Wednesday, August 31, 2011

Apple Dumplings

Nashoba Valley Winery

It’s apple season here in Bolton and the PYO orchards are getting ready for their big season. The pictures in this post were taken at Nashoba Valley Winery on Wattaquadoc Hill Road in Bolton, Massachusetts, which runs a PYO operation as well as a winery making fruit and grape wines from their own fruit, a microbrewery and a distillery. They also have a gourmet restaurant, J’s, in the farmhouse on the property. This is one of our landmarks, a winery and orchard situated on a hillside with spectacular views. Using agricultural restrictions and assistance from the state and the Bolton Conservation Trust, the town was able to save this beautiful parcel from development.

It’s a crazy life. In August we townies vacation on the Cape or Maine or the mountains of New Hampshire. In September and October, we become a tourist destination. Folks from the Boston metro area come out to Bolton to see foliage and pick apples. Some of the things the orchards offer to tempt the pickers and leaf peepers are apple cider donuts and apple dumplings. The following apple dumpling recipe is not a local recipe, it is actually from the Miss Hulling’s Cafeteria cookbook, a now-defunct cafeteria chain in St. Louis. Although I don’t do sweets or carbs anymore, I have made this recipe many times. With all the butter and sugar, the dumplings are sweet and rich. Half a dumpling serving is about all I could ever handle at one time.

Apple Dumplings

For the syrup: Mix 2 cups sugar, 2 cups water, 1/4 teaspoon cinnamon, and 1/4 teaspoon nutmeg in a saucepan. Bring to boil and cook 5 minutes. Remove from heat and add 1/4 cup butter.

For the pastry: Combine 2 cups all purpose flour, 1 teaspoon salt, and 2 teaspoons baking powder in a bowl and mix. Cut in 3/4 cup shortening. Add 1/2 cup milk all at once and stir until flour is moistened. Roll out 1/4 inch thick and cut into 6 five-inch squares.

To assemble, place a peeled and cored apple in the center of each square. Fill the core of each apple with 1 teaspoon sugar (I like to use brown sugar) and 1 teaspoon of butter. Pull the corners of the pastry up and seal, moistening the edges with a little milk. Place the apples in a buttered baking dish and pour the syrup over them Bake at 375° for 35 minutes or until apples are tender.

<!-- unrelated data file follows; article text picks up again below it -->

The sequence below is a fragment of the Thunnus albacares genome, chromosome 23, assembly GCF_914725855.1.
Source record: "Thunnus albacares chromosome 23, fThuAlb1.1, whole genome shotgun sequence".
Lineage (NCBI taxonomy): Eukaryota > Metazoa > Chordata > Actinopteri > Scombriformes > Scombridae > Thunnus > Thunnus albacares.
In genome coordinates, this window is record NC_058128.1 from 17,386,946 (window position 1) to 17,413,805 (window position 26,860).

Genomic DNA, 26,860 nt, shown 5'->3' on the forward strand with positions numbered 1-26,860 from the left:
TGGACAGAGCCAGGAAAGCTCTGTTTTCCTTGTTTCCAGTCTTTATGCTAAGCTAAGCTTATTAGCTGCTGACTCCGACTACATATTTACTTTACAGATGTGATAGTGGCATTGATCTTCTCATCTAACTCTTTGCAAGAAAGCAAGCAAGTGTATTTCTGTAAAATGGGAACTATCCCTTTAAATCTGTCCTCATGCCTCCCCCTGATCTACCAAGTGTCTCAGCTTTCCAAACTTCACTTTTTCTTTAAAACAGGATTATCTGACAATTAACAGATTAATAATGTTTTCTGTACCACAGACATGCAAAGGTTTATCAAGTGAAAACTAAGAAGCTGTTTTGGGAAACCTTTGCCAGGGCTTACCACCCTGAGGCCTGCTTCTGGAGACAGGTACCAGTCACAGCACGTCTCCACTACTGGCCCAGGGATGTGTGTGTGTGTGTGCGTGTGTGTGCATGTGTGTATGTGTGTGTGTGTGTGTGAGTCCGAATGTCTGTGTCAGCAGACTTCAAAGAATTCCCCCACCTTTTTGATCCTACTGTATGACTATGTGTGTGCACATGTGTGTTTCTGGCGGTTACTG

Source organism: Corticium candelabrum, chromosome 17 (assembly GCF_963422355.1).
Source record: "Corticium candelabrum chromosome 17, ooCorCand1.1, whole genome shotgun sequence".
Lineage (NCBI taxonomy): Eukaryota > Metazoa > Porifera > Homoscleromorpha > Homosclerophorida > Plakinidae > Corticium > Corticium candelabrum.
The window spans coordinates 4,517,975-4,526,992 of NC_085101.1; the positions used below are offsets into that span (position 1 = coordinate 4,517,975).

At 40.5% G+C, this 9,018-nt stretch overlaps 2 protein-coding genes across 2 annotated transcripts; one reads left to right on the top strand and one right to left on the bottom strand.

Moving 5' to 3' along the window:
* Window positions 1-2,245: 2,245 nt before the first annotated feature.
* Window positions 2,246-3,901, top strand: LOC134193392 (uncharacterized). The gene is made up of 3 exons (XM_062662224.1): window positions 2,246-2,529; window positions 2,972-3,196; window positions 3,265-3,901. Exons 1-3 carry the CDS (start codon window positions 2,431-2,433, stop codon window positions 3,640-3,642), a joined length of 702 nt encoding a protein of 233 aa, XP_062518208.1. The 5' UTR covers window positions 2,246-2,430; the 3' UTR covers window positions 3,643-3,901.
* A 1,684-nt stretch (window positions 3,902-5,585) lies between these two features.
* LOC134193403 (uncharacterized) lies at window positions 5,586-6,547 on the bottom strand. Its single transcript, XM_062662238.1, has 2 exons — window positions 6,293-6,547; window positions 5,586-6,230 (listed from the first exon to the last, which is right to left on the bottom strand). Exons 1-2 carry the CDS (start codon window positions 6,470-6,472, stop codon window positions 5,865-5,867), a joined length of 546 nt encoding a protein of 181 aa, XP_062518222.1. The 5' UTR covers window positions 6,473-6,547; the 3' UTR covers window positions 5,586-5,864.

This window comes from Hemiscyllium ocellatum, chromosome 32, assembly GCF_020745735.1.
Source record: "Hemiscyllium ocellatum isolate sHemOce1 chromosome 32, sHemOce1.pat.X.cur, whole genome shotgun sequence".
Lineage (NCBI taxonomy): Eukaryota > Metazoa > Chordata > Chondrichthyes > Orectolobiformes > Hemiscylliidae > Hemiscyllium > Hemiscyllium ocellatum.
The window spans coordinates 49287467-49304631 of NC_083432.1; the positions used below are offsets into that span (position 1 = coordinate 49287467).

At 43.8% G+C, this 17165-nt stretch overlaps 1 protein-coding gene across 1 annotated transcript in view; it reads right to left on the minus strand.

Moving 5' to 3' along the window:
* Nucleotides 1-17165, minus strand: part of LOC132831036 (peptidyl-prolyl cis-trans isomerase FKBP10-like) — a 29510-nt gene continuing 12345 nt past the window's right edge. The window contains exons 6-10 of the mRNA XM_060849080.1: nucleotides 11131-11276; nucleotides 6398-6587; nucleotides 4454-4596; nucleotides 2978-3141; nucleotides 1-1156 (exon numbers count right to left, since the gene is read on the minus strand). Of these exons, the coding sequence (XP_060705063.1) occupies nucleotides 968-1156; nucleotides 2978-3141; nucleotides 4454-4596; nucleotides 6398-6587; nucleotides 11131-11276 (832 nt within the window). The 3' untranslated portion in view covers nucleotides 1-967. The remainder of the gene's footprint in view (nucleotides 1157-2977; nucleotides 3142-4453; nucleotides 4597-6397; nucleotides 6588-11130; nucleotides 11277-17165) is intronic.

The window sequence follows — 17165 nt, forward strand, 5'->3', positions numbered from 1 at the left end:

Serve warm with cream or a scoop of ice cream.

Apple orchard

Tuesday, August 30, 2011

Harvest Monday–29 August 2011 (Goodbye Irene edition)

This post is late, courtesy of tropical storm Irene. Power went out about noon Sunday and was restored about 5 AM Monday, good work by National Grid. Unfortunately, Comcast provides cable here in Bolton and I am still off the air today. Meanwhile, the Verizon landline worked throughout the storm. I don’t think Comcast is going to get my telephone business anytime soon. Then at 4 PM on Monday, National Grid pulled the plug again while I had Live Writer open with this post. Thankfully I had done a Save and didn’t lose anything. Finally at 1:30 on Tuesday we got cable back. So here is the post, and be sure to visit Daphne's Dandelions to see what other gardener's are doing.

On Monday last the harvest was mostly tomatoes. I got a few heirloom tomatoes: two Cherokee Purple (left, below) and two Mr. Stripeys (right).

Cherokee Purple and Mr. Stripey tomatoes

Below is a Mr. Stripey being sliced up for lunch. The flesh is yellow and flecked with just a little pink. The meat is firm and juicy and the seed pockets are very small. This is a superior slicing tomato with excellent taste.

Tuesday, August 23, 2011

Garden Update - 22 August 2011

Most plants in the  garden is pretty mature now, and some are history. I removed the snap and snow peas, the mesclun and lettuces, and harvested all the baby bok choi. I reseeded the lettuce, mesclun and sugar snaps, and set out some Romaine, chard and bok choi seedlings I started at home. Also put in more Icicle radishes. Given how long they take to germinate, I decided not to try a second planting of beets, given my first planting is still golf ball size or less.

I removed the last floating row cover from the collards/kale bed. The collards were ready for a second harvest and were starting to crowd the kale. The collards looked beautiful (front of the box, lower left) and the row cover kept the cabbage caterpillars off them so there were almost no holes in the leaves. They are a lot more appetizing that way!  The Beedy’s Camden kale (on right, lower right photo) is coming along and I might get a cutting in a week or two. The leaves are thinner and less curled than Winterbor and are supposedly more tender. Each year I make a batch or two of Portuguese kale soup (I use the Victory Garden Cookbook recipe). which uses up some of the tomatoes and kale from the garden. Last year I tried shredding the kale and sautéing it, which turned out great. I think Beedy’s Camden might be even better for that.

South African Green Beans and Peppadew

I recently went looking for Pickapeppa sauce, sort of a Jamaican spicy A-1 sauce. The store didn’t carry it but I discovered they carried a number of South African condiments, including Peri-Peri sauce (a hot sauce made from the African Birdseye pepper and used in the famous Nando’s Peri-Peri chicken) and Peppadew seasoning. I did a little research and found that the Peppadew pepper is a sport discovered in South Africa. The pepper is round and red like a cherry and has a sweet flavor with a slightly hot or piquant bite to it. The Peppadew company grows and bottles these peppers in South Africa under the Peppadew trademark. They try to keep a lock on the market by tightly controlling their growers to make sure seeds do not get out, but there are numerous people on the internet claiming to have seeds for sale. This would be an interesting pepper to grow.